The Association of Alcoholism, Alcohol Use and Dementia
International Journal of Dual Diagnosis
Volume 1, Issue 3, September 2016, Pages: 29-33
Received: Oct. 4, 2016; Accepted: Nov. 29, 2016; Published: Dec. 21, 2016
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Author
Kettl Paul A., Department of Psychiatry at the Perelman School of Medicine of the University of Pennsylvania, Philadelphia, USA
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Abstract
The discussion concerning alcoholism and dementia has a long and complicated history. In this paper, I review this topic, showing that alcohol can rarely cause Korsakoff’s dementia through a thiamine deficiency. In this syndrome, the ability to encode new memory is affected. However, the question of whether alcohol leads to more common forms of dementia is more complicated. Light to moderate drinking seems to be protective against the development of Alzheimer’s disease or vascular dementia. Heavy drinking will increase the risk of dementia from Alzheimer’s disease or vascular dementia (from stroke). Traumatic brain injury often accompanies the behaviors associated with heavy drinking, and brain injury is a risk factor for developing dementia later in life.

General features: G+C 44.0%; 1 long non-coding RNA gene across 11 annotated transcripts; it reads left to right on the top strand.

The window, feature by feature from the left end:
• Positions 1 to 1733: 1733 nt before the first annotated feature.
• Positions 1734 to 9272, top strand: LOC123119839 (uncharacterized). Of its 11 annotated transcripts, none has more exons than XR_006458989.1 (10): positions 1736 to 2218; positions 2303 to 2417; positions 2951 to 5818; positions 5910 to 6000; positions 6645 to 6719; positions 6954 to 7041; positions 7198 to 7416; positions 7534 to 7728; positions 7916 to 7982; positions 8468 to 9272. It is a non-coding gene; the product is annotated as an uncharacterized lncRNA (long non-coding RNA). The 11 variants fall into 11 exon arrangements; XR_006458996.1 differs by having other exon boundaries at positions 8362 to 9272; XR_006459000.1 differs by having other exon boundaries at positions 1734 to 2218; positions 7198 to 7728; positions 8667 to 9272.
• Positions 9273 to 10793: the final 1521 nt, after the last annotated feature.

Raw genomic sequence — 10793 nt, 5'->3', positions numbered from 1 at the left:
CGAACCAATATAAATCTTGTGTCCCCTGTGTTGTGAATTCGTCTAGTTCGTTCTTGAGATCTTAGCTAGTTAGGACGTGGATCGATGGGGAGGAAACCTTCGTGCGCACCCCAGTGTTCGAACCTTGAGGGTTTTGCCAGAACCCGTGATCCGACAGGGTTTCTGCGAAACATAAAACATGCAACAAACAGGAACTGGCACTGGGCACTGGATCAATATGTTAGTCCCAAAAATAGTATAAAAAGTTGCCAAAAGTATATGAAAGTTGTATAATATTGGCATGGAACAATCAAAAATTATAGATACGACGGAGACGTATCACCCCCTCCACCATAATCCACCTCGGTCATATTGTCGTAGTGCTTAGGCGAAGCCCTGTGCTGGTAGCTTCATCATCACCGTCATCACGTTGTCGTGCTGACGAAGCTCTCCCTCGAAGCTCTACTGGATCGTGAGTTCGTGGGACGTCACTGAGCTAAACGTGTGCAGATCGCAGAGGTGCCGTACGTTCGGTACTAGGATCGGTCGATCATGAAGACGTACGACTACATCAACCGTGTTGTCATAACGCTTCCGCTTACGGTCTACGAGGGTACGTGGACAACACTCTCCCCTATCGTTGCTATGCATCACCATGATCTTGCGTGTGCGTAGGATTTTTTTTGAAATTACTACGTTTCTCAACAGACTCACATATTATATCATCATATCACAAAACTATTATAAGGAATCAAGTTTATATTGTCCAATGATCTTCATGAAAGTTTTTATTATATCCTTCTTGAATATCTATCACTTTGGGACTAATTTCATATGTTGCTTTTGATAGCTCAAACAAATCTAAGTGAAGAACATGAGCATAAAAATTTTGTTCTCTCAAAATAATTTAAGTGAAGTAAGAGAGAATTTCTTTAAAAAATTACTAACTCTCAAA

Keywords
Alcohol Consumption, Brain Aging, Cognitive Aging, Dementia
To cite this article
Kettl Paul A., The Association of Alcoholism, Alcohol Use and Dementia, International Journal of Dual Diagnosis. Vol. 1, No. 3, 2016, pp. 29-33. doi: 10.11648/j.ijdd.20160103.12
Copyright
Copyright © 2016 Authors retain the copyright of this article.
This article is an open access article distributed under the Creative Commons Attribution License (http://creativecommons.org/licenses/by/4.0/) which permits unrestricted use, distribution, and reproduction in any medium, provided the original work is properly cited.
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